Brisbane Ferry Terminals | Cox Architecture
The Brisbane Ferry Terminals Project has been recognized with the 2017 Good Design Award and the United Kingdom’s ICE Brunel Medal of Excellence for its groundbreaking approach to ferry infrastructure.
Cox Architecture and engineering firm Aurecon worked together to completely redefine ferry terminals following the tragic and destructive Brisbane Floods in 2011.
In 2011, Brisbane experienced severe flooding that caused extensive damage, including the collapse of the existing Ferry Terminals. This event served as a symbol of the catastrophe. The destruction caused by the floods and the impact on the river terminals prompted an International design competition to seek a resilient solution.
The Concept Of Brisbane Ferry Terminals
The concept entailed a complete reimagining of the traditional design of ferry terminals, with a focus on both the structural and aesthetic aspects. Instead of relying on bulky and heavy materials to withstand the forces of nature, Cox Architecture’s approach utilizes the inherent laws of nature to develop a more resilient and sustainable infrastructure for the future.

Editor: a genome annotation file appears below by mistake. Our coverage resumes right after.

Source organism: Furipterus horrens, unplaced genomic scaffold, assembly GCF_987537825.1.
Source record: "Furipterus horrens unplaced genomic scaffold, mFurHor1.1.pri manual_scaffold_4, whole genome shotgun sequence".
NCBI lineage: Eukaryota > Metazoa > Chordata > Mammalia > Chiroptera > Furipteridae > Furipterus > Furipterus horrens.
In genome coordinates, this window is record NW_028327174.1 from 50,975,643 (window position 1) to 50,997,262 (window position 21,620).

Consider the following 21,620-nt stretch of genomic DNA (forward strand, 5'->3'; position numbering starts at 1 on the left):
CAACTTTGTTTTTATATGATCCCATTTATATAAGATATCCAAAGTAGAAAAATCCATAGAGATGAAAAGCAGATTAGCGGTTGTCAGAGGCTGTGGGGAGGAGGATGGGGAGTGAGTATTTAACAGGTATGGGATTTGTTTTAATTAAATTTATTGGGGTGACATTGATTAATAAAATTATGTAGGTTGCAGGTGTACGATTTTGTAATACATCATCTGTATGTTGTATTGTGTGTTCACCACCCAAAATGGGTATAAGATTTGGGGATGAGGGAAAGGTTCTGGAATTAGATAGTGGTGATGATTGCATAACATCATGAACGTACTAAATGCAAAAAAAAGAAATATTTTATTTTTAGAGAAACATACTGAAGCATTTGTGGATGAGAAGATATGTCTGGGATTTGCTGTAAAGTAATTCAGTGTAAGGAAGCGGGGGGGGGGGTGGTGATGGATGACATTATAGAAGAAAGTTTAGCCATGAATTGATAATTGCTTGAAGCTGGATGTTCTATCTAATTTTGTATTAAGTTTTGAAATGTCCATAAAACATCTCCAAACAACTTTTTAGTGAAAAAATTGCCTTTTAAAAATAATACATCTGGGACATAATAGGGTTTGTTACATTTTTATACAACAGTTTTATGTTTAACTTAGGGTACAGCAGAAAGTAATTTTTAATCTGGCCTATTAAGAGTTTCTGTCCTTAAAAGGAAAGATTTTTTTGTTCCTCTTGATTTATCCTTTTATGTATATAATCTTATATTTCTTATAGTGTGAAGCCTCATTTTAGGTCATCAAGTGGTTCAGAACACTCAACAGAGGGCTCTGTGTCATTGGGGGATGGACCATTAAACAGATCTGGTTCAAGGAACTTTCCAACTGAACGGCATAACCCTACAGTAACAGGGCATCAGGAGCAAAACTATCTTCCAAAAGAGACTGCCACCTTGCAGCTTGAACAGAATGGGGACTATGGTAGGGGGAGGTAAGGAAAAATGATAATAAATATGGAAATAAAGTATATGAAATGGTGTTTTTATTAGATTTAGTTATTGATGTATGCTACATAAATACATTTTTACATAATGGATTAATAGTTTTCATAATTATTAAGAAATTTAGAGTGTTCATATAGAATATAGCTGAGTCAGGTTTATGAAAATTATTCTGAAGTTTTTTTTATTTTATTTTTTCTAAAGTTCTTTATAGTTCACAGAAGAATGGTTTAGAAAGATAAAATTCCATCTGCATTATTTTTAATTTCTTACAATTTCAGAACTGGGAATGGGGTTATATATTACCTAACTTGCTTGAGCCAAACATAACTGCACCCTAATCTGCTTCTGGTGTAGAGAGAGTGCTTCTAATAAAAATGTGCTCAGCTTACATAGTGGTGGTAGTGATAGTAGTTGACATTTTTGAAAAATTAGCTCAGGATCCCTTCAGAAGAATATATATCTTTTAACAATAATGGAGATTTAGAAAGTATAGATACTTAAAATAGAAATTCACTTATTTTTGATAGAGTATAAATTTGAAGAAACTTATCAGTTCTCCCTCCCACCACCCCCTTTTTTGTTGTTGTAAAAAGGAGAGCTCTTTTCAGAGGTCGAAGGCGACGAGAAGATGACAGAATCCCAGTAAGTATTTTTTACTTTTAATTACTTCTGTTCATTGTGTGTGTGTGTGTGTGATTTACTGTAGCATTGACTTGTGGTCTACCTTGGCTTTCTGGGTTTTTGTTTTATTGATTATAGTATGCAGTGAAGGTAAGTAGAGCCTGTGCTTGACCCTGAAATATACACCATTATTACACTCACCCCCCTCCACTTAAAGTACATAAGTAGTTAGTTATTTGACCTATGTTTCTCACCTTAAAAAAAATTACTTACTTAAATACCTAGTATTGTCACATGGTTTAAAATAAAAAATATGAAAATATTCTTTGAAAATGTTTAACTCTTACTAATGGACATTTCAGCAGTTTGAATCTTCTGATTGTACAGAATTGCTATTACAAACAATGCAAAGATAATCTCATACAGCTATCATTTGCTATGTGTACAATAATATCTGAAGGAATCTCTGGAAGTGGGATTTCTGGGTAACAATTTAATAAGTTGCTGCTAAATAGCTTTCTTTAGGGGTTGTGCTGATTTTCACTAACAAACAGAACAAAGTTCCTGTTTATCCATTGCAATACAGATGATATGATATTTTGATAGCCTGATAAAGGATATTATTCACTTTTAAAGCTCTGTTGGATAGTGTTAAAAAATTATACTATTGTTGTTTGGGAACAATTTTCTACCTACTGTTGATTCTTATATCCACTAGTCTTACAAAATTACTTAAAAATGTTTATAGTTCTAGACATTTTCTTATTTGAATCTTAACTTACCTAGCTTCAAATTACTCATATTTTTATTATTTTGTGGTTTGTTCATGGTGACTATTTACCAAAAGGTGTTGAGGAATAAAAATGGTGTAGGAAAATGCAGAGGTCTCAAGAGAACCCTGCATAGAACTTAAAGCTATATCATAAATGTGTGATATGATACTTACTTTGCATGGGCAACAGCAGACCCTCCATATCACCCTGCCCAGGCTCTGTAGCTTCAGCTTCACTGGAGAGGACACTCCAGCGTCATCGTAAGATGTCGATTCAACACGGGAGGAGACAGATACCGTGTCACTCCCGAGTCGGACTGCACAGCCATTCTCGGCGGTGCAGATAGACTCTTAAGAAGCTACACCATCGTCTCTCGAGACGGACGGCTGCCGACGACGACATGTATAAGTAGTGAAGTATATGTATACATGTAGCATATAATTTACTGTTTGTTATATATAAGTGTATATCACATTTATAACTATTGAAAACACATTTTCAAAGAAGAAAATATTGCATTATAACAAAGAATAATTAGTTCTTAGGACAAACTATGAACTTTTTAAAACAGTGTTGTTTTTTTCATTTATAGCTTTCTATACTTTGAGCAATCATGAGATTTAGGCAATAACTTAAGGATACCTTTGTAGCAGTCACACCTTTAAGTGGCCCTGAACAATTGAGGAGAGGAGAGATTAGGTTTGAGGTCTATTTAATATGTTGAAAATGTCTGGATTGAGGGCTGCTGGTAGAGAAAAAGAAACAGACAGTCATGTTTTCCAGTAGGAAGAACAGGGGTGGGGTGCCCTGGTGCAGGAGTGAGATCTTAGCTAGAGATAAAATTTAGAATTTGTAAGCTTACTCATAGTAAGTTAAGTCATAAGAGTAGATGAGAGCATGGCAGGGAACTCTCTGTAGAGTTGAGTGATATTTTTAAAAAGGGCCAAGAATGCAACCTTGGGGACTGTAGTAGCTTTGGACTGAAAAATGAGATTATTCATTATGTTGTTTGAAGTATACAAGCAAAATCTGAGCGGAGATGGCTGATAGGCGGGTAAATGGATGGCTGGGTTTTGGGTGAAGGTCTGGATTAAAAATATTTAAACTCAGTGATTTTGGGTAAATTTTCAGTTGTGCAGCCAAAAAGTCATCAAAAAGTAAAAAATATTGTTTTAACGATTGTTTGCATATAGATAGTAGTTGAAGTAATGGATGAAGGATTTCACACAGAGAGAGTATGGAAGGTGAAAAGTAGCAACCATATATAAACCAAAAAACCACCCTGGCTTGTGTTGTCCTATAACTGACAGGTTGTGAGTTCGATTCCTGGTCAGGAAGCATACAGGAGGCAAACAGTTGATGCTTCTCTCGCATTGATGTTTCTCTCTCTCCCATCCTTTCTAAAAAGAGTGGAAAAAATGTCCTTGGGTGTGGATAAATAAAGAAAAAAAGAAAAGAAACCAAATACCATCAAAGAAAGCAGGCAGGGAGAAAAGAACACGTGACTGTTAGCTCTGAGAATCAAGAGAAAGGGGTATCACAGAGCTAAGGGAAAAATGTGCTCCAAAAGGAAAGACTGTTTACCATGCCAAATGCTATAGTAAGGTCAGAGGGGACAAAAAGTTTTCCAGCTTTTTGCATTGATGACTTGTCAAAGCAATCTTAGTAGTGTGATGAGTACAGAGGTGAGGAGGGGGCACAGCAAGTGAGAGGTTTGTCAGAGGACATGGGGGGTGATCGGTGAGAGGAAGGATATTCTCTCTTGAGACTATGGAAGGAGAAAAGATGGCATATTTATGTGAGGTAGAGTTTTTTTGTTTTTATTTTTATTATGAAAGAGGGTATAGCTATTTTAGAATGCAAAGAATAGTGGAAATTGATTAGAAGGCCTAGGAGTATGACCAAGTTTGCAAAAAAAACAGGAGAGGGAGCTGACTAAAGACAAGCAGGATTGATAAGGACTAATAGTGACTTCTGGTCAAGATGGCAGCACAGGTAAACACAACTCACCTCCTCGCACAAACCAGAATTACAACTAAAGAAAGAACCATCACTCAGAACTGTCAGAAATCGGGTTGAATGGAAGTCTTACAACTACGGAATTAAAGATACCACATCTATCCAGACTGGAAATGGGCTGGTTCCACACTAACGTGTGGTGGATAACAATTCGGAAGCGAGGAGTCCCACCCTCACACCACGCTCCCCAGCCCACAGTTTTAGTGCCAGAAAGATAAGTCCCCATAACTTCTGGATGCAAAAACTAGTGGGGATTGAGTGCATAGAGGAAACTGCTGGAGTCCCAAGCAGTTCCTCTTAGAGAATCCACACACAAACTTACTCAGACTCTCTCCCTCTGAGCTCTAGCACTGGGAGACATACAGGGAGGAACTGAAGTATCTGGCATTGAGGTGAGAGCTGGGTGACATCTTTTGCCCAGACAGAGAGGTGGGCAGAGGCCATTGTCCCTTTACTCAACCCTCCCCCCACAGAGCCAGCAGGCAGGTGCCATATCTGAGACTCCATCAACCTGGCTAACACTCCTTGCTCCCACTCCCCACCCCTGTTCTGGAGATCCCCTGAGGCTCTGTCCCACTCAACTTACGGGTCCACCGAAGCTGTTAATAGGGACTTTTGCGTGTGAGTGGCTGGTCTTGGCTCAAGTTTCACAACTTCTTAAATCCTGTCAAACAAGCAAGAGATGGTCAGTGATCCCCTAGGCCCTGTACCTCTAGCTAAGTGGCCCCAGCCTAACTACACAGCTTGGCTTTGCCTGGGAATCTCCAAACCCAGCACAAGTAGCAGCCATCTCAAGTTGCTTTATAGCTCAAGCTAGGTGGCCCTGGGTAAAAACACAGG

In order to provide an integrated response, there are three mechanisms of resilience. The first mechanism involves the use of a single tall defensive pier instead of multiple piers that are used to surround previous terminals. This pier is positioned at the upstream end, and its purpose is to deflect debris and vessel impacts.
The second point is about designing a gangway with floatation tanks. This gangway can lift off a pin and rotate out of harm’s way in the event of rising flood waters. This allows debris to pass through. After the flood waters recede, the gangway can be rotated back into its original position.
The third approach involved designing the structure of the pontoon in a boat-like manner, which helped deflect debris and reduce resistance during flooding.
The waiting area is located directly on the water, making it easier for people to board and create new floating public spaces. By removing a large number of support pillars, visitors can now enjoy panoramic river views while sitting under the extended roof, which allows them to appreciate the river from a unique perspective.